The Coptic Orthodox Church gets its 118th patriarch
A few years ago, when word started getting around that the late Pope Shenouda III was ill, the Egyptian media went into a frenzy attempting to predict who would succeed him. Readers were treated to a deluge of analyses, reports, and opinion on the topic.
On one occasion, a number of Watani’s young reporters handed me an in-depth report on potential successors to Pope Shenouda. I read it carefully and returned it back. “What do you think?” the young men said. “It’s well-researched and well-written,” I said. “But that’s not an opinion,” they retorted. Knowing most of them were seculars who saw the issue as a purely
political one, I had not wished to get into an argument there and then; but now I was cornered into answering.
“The problem,” I said, “is that the question of papal succession is being tackled as no more than a civic, political issue. While I in no way downplay that aspect of the post, but neither can I downplay another equally vital feature: it is a position primarily grounded in the spiritual. And despite our modern-day down-to-earth times, the spiritual role and aspect of the papacy cannot be overlooked.
“Even while official and political arrangements would be conducted to choose a new pope, I can see another entirely different activity will be taking place. I am certain the Coptic congregation will be fervently praying from the depth of their hearts for a good pastor to lead their Church. This may not count much with someone outside the Church but, as a Christian, I cannot imagine that God will stop His ears. My faith tells me He has to respond.”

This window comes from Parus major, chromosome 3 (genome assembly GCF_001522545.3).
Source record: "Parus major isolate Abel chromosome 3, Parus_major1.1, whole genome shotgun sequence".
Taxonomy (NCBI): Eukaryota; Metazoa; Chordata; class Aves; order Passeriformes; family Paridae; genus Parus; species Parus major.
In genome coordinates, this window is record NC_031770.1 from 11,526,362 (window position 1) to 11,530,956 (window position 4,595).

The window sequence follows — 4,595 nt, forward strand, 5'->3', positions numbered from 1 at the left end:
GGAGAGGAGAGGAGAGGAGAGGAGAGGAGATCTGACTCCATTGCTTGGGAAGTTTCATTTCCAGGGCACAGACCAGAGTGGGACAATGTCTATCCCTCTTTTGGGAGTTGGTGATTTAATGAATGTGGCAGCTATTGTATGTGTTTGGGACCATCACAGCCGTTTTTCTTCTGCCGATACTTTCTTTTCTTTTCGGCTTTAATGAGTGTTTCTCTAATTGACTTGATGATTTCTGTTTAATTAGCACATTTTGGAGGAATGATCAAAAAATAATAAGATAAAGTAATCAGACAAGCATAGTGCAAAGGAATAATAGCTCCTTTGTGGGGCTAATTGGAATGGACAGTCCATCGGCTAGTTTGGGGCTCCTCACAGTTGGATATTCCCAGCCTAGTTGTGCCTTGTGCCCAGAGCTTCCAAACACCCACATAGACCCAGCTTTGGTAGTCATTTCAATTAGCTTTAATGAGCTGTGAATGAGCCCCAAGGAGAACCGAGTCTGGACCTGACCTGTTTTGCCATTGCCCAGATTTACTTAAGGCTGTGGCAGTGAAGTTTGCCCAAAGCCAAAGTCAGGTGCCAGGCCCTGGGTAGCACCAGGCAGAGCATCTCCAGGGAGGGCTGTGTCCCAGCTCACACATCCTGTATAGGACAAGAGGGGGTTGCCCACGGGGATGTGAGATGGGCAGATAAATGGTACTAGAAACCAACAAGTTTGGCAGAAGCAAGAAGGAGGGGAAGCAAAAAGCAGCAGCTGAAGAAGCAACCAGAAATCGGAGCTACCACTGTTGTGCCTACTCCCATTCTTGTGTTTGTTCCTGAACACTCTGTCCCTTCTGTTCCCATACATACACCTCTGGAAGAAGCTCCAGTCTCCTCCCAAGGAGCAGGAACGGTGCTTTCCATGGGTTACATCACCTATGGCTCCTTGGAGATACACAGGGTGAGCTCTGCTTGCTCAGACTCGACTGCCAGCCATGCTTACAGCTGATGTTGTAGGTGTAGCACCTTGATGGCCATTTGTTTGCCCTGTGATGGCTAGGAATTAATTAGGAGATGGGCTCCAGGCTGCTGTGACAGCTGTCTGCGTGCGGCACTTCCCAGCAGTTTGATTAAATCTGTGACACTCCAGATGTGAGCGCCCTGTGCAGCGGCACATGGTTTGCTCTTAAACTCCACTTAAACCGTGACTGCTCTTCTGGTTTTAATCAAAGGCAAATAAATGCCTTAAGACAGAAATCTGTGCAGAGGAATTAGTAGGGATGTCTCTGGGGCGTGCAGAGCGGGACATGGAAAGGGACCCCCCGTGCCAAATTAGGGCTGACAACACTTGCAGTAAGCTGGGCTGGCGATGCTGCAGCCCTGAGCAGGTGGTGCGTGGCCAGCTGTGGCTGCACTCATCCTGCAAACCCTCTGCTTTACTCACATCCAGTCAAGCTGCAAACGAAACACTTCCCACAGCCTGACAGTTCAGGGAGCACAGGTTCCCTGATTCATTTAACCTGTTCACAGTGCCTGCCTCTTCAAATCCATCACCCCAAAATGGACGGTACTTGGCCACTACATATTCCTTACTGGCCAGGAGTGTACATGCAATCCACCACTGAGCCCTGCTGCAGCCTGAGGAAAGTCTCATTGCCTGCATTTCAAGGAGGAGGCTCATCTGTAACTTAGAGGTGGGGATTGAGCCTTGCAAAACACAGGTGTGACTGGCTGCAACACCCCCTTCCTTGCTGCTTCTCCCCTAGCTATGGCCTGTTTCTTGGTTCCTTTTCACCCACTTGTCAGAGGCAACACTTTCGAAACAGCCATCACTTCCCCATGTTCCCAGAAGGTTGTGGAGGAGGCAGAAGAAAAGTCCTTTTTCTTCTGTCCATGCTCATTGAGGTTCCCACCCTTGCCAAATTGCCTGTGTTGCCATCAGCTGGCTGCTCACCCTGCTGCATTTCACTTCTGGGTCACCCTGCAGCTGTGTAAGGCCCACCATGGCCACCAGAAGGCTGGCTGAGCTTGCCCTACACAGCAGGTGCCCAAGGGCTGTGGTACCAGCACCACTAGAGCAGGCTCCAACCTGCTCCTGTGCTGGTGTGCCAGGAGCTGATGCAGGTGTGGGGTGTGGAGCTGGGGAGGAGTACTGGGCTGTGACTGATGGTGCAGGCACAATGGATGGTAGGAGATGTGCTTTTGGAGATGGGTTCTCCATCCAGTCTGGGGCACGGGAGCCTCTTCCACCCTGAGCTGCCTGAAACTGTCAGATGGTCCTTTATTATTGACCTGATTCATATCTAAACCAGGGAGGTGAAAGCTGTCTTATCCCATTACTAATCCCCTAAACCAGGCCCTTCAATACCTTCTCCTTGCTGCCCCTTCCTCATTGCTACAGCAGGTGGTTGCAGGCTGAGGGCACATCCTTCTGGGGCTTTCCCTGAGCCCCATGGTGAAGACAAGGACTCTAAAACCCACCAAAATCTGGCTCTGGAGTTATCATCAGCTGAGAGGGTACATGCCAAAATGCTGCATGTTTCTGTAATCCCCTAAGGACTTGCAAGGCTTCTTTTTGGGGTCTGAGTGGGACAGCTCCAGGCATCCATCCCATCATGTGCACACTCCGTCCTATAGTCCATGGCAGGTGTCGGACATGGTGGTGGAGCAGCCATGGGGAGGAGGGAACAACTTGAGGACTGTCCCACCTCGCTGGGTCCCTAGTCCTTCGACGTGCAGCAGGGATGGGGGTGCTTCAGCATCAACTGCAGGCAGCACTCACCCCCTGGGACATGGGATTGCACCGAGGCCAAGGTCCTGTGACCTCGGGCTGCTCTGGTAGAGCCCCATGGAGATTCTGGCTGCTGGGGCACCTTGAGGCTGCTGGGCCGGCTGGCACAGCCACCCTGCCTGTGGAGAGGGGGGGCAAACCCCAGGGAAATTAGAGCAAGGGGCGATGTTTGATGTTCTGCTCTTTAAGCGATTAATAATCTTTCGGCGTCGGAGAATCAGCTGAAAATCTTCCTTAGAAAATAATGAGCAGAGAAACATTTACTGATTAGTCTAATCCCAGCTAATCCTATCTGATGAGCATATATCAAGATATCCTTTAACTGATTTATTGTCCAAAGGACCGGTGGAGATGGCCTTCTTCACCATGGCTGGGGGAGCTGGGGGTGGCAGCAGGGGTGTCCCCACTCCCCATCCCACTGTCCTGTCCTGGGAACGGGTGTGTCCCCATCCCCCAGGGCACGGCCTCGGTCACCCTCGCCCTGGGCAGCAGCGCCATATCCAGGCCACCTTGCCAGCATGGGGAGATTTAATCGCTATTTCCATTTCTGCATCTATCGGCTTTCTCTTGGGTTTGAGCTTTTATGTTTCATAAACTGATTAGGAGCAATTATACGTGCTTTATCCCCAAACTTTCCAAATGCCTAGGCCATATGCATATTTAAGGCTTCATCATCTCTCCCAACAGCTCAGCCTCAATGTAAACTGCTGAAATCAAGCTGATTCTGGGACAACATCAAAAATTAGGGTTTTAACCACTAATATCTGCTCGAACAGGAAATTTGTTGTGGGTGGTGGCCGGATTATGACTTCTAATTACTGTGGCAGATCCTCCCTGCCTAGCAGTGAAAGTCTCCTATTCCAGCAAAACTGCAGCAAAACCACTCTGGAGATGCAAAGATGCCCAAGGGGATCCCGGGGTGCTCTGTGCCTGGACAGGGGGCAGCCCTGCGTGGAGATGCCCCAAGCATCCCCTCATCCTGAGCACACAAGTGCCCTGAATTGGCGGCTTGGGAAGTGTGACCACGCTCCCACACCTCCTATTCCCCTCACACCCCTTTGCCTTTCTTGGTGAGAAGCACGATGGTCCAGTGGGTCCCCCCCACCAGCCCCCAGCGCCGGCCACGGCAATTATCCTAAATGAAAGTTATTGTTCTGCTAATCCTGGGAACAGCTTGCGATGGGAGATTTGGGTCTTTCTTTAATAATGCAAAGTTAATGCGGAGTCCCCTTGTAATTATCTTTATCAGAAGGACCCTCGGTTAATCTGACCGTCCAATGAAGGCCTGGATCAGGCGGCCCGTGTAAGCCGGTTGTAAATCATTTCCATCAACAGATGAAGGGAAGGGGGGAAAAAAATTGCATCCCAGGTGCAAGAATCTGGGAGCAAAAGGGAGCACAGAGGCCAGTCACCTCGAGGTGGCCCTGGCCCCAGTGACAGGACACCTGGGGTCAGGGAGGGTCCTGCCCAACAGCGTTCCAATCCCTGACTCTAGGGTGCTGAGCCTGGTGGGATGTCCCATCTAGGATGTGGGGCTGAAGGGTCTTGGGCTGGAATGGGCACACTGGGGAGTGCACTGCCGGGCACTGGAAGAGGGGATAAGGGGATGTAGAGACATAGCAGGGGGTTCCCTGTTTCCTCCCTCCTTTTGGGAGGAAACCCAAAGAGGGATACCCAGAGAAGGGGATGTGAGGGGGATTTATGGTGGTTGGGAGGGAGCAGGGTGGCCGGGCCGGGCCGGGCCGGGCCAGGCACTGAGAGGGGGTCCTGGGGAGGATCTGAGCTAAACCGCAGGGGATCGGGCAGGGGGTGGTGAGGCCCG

I have been frequently reminded of this conversation since Pope Shenouda III passed away last March. The next day after his death, the Church began daily prayers for the Lord to grant us a good shepherd who would lead in purity and righteousness. And on the personal level,
Copts were praying hard for that matter.
Once the process of electing the new pope started, the Church declared three fasts to ask for divine guidance. The first was before the 17 papal candidates were shortlisted down to five; the second preceded last Monday’s elections in which three from among the five were chosen for the altar draw; and the third was before the altar draw today, which should finally determine who the pope will be.
The first two processes express the wishes and aspirations of the Coptic congregation and clergy, and put its members before their responsibility to decide upon the leader they see best qualified to lead on both the spiritual and civic levels. The altar draw, however, expresses their wish for divine intervention, for the Lord to have the final say on who that leader will be.
4 November 2012